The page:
This week sees the anniversary of one of the most important dates in
Scottish history – the sealing of the famous Declaration of Scottish
Independence, popularly called the Declaration of Arbroath, by the
Scottish nobility, in the presence of Robert I, King of Scots, at
Arbroath Abbey on 6 April 1320. The Declaration, written by Bernard
de Linton, abbot and civil servant, has rung down the centuries and
inspired in its turn the American Declaration of Independence. There
are now moves to give the historic spot of Arbroath Abbey World
Heritage Status and this call has been backed by leading Scottish
historians such as Professor Ted Cowan (see Scottish Quotations).
Arbroath Abbey was founded in 1178 for a group of Tironensian
Benedictine monks from Kelso Abbey by William the Lion, King of
Scots, and was consecrated in 1197 with a dedication to the deceased
Saint Thomas Becket, whom the king had met at the English court. It
was King William’s only personal foundation and he was buried before
the high alter of the church in 1214. The Abbey fell into ruin after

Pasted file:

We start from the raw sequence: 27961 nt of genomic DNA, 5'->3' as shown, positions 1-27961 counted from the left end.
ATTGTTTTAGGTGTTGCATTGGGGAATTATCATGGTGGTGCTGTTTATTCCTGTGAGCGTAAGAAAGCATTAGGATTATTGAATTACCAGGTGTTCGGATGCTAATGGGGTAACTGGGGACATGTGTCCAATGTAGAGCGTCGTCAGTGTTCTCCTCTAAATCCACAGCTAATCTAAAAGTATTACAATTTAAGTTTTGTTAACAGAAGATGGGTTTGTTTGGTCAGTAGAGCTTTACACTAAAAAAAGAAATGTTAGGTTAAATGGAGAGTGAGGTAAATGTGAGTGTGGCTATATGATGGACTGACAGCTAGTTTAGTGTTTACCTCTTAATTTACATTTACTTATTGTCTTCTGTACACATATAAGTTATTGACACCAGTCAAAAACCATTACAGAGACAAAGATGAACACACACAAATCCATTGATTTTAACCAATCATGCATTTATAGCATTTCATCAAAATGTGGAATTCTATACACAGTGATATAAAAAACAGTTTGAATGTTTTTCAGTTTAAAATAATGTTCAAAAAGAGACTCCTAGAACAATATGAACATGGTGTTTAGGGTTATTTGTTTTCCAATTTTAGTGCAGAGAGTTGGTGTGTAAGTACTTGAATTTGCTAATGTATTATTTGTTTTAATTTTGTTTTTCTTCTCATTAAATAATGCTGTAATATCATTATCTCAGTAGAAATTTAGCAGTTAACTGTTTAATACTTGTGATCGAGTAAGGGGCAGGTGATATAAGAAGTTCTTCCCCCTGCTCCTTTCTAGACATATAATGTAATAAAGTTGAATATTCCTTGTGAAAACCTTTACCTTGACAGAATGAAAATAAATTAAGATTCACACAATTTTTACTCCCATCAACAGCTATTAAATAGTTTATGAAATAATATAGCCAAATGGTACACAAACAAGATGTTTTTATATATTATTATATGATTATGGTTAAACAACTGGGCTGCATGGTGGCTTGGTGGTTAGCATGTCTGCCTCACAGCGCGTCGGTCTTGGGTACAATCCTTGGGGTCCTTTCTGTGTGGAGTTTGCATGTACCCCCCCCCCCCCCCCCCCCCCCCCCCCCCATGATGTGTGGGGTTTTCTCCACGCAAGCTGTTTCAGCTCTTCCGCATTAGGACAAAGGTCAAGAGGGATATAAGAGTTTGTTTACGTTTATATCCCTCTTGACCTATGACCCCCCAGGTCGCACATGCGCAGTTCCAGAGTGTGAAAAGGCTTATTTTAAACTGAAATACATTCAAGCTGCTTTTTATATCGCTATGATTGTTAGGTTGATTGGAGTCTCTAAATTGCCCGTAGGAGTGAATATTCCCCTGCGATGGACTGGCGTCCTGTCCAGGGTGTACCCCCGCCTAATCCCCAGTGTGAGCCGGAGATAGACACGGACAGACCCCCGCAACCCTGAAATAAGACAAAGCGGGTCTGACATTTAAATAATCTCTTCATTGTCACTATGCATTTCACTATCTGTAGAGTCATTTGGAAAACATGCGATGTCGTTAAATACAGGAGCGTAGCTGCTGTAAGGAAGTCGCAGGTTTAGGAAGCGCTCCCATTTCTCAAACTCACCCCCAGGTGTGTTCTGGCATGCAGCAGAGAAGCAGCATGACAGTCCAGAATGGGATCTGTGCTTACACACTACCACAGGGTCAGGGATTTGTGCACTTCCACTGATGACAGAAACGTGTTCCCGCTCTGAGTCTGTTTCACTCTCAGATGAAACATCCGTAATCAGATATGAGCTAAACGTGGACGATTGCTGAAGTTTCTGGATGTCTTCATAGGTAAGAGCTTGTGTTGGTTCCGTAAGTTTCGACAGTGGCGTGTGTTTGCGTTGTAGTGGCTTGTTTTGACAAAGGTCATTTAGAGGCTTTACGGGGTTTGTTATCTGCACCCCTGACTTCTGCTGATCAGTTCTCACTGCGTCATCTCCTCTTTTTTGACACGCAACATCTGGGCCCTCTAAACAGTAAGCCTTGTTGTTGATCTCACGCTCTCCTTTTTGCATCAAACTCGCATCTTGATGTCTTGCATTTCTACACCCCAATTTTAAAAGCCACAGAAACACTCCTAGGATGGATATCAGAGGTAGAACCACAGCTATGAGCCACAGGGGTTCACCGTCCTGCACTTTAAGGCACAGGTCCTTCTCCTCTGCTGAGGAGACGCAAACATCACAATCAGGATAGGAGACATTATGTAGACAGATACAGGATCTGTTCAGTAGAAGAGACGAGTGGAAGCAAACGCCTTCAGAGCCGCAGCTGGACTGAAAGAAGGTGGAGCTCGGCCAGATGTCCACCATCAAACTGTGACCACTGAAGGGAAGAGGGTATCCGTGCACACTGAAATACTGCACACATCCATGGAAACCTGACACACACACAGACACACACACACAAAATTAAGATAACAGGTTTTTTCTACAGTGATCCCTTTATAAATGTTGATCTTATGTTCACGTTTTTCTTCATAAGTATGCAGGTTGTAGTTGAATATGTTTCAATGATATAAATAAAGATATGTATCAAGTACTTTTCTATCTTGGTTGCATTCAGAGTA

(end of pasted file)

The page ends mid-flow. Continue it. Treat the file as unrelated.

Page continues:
the Reformation and was raided for stones for buildings in Arbroath.
This continued until 1815 when steps were taken to preserve the
remaining ruins. The Abbey is cared for by Historic Scotland and is
open to the public throughout the year (entrance charge).
douse Royal Burgh of Arbroath is known world-wide for its delicacy
and exclusive product - Arbroath Smokies. This week’s delicacy is a
novel and tasty way to enjoy Arbroath’s famous dish.
Arbroath Smokie Pancakes
3 medium eggs; 225g plain flour, sifted; 350ml full fat milk; a
little butter; 300ml double cream; 3 Arbroath smokies
Make the pancake batter by placing the eggs, flour and milk in a
food processor and blending until smooth. Smear the butter in the
pan and fry the pancakes. Then slowly bring the cream to the boil,
season and flake in the smokies. Stir for a couple of minutes,
remove from the heat then spoon the mixture on to the pancakes, roll
them up and enjoy!!